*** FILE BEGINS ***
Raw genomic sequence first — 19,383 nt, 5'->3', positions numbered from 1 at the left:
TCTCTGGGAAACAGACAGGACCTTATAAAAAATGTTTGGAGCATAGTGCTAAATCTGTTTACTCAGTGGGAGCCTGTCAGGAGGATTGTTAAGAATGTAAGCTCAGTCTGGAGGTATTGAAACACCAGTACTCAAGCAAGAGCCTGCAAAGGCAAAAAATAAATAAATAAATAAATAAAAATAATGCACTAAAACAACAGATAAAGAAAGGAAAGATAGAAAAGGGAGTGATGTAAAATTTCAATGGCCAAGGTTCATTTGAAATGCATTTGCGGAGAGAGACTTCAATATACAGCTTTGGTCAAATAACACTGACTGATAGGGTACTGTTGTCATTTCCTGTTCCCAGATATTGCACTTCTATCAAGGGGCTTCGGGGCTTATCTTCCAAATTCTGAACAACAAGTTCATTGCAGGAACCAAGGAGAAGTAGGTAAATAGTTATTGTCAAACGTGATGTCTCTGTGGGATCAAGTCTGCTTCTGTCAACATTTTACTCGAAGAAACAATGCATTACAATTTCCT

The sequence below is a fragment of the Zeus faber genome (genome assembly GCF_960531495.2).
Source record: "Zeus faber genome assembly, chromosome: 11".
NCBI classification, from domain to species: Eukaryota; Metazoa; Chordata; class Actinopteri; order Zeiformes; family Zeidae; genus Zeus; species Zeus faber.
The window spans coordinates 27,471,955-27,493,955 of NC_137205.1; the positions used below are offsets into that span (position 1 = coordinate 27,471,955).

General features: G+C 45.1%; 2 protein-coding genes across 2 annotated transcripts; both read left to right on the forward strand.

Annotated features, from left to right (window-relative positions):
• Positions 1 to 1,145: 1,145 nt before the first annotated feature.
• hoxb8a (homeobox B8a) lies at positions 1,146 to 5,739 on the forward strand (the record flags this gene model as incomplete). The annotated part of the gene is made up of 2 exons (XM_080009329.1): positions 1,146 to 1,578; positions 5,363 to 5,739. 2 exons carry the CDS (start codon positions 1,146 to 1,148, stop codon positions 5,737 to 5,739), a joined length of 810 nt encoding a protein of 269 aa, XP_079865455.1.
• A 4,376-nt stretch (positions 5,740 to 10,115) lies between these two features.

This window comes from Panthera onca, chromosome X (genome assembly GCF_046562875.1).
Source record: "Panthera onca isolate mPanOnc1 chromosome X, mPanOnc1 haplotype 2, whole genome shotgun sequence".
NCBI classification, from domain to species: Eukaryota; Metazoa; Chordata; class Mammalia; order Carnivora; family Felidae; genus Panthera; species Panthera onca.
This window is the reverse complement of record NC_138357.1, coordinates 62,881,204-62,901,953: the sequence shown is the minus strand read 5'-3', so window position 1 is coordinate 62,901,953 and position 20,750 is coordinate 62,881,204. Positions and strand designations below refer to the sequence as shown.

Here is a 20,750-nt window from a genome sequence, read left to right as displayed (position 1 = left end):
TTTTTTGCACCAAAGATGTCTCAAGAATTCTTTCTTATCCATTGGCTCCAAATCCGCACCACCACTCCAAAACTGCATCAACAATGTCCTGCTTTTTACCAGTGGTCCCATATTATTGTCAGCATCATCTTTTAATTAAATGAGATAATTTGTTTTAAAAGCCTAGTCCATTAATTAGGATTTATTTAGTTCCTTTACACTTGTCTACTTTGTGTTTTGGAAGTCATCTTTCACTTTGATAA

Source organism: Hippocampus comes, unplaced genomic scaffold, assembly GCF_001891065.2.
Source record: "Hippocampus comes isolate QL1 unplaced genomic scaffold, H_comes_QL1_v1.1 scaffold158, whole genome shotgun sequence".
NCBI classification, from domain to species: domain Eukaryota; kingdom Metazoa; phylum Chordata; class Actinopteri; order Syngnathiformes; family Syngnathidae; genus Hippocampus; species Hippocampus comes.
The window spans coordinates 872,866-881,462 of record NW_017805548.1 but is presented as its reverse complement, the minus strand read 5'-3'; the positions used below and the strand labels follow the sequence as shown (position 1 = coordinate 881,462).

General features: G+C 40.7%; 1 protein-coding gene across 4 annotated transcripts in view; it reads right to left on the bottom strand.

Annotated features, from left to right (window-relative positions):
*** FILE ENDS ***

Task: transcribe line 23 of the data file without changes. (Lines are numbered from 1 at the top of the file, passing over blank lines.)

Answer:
Annotated features, from left to right (window-relative positions):